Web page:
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Alpha Challengers – Champions of Diversity Episode 2: Ethnic, Cultural and Social Diversity

Alpha Challengers – Champions of Diversity Episode 2: Ethnic, Cultural and Social Diversity

Mark.Freed / 22 Jul 2020

Alpha Challengers – Champions of Diversity Episode 2: Ethnic, Cultural and Social Diversity

Why is ethnic, cultural and social diversity important, especially in the workplace?

Ethnic diversity was the central theme and our special guests were: Zandile Nkhata, Natznet Tesfay, Nolly Maseko, Ursula Henry and Yvonne Kunihira-Davidson at latest in the series of E2W Alpha Challengers – Champions of Diversity Events. Hosted by Georgina Toft and Sara Pistilli of the E2W advisory board.

Alpha Challenger, Georgina Toft opened the discussion with the key question: why is ethnic, cultural and social diversity important, especially in the workplace?

The panel described the importance of companies creating an environment in which all are welcome and feel they belong, with Yvonne highlighting the need to ensure all voices are heard and an equal opportunity to develop, allowing firms to capitalise on their talent.

Members emphasised the role of networks in creating support systems and the ability to act as a collective voice. Natznet detailed the establishment of the Empower network at IHS Markit which brings together colleagues from a variety of backgrounds allowing them to act as a group to push for change, particularly following the death of George Floyd and resulting protests. Zandile emphasised the role of networks as a safe space for BAME employees to raise concerns and experiences of microaggressions in the workplace, and in particular the memories triggered in the wake of George Floyd’s death.

Discussion also touched on the need to bridge the gap between the more diverse lower levels of organisations and the less diverse senior positions – the ‘snowy peak’. Nolly outlined the importance of mentorship and reverse-mentorship, alongside the need for senior leadership to act on promises made. Similarly, Ursula discussed the need to push for change now, and that successive generations shouldn’t have to be part of this same dialogue. Moreover, how part of this change should be having open conversations about race in the workplace, to help reduce the feeling of awkwardness that many feel around such discussions.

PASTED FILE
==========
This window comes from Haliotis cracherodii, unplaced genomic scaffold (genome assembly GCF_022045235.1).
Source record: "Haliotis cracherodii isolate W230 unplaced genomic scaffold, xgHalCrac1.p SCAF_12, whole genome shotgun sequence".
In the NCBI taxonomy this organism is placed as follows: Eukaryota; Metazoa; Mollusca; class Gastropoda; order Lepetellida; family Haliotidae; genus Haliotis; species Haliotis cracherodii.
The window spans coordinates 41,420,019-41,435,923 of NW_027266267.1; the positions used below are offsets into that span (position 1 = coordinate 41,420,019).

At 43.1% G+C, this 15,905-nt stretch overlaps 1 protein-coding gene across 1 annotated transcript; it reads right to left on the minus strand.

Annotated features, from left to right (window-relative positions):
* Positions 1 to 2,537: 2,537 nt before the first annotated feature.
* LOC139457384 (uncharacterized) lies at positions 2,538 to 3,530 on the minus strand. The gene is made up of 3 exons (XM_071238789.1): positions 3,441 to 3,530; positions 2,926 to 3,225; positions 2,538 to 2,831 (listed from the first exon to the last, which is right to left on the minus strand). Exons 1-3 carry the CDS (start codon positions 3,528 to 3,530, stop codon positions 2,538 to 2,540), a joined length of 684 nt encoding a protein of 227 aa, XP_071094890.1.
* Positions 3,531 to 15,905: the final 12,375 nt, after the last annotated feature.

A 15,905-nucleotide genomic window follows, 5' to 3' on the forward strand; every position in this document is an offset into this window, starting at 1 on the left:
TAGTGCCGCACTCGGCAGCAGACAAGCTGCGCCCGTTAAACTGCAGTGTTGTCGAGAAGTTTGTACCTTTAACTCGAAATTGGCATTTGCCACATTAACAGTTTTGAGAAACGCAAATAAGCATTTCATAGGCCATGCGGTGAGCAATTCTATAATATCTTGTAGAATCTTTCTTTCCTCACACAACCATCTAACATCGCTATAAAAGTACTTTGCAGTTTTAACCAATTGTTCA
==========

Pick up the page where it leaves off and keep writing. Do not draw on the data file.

The question then shifted to how allyship can work, and the steps that people can take to be an ally in the workplace....

Zandile outlined several actions everyone can take, including talking – having conversations around race and racism in the workplace; educating yourself – learning of the different issues that BAME people can face; and being committed to pushing for change, and not being a bystander to injustice. Emphasised was the need for data – having clear data on ethnic makeup and pay gap in firms allows for issues to be identified. All members of the panel touched on the need for firms to make clear the value of data in order to encourage people to disclose. Furthermore, while collecting this data is a good start, there must continue to be pressure on firms to act afterward.

The event then opened up to questions, with a focus on how individuals can help pressure their workplaces to gather and publish data, and what systemic changes should be advocated – for example, blind CVs. The need to review hiring practices was mentioned, especially how firms should look for diverse candidates. Finally, the importance of mentorship, sponsorship and BAME networks was again emphasised.

Overall, the event allowed for an insightful and thought-provoking discussion of ethnic, cultural and social diversity in the workplace.

For a full list of guest speakers, please click here

 

 

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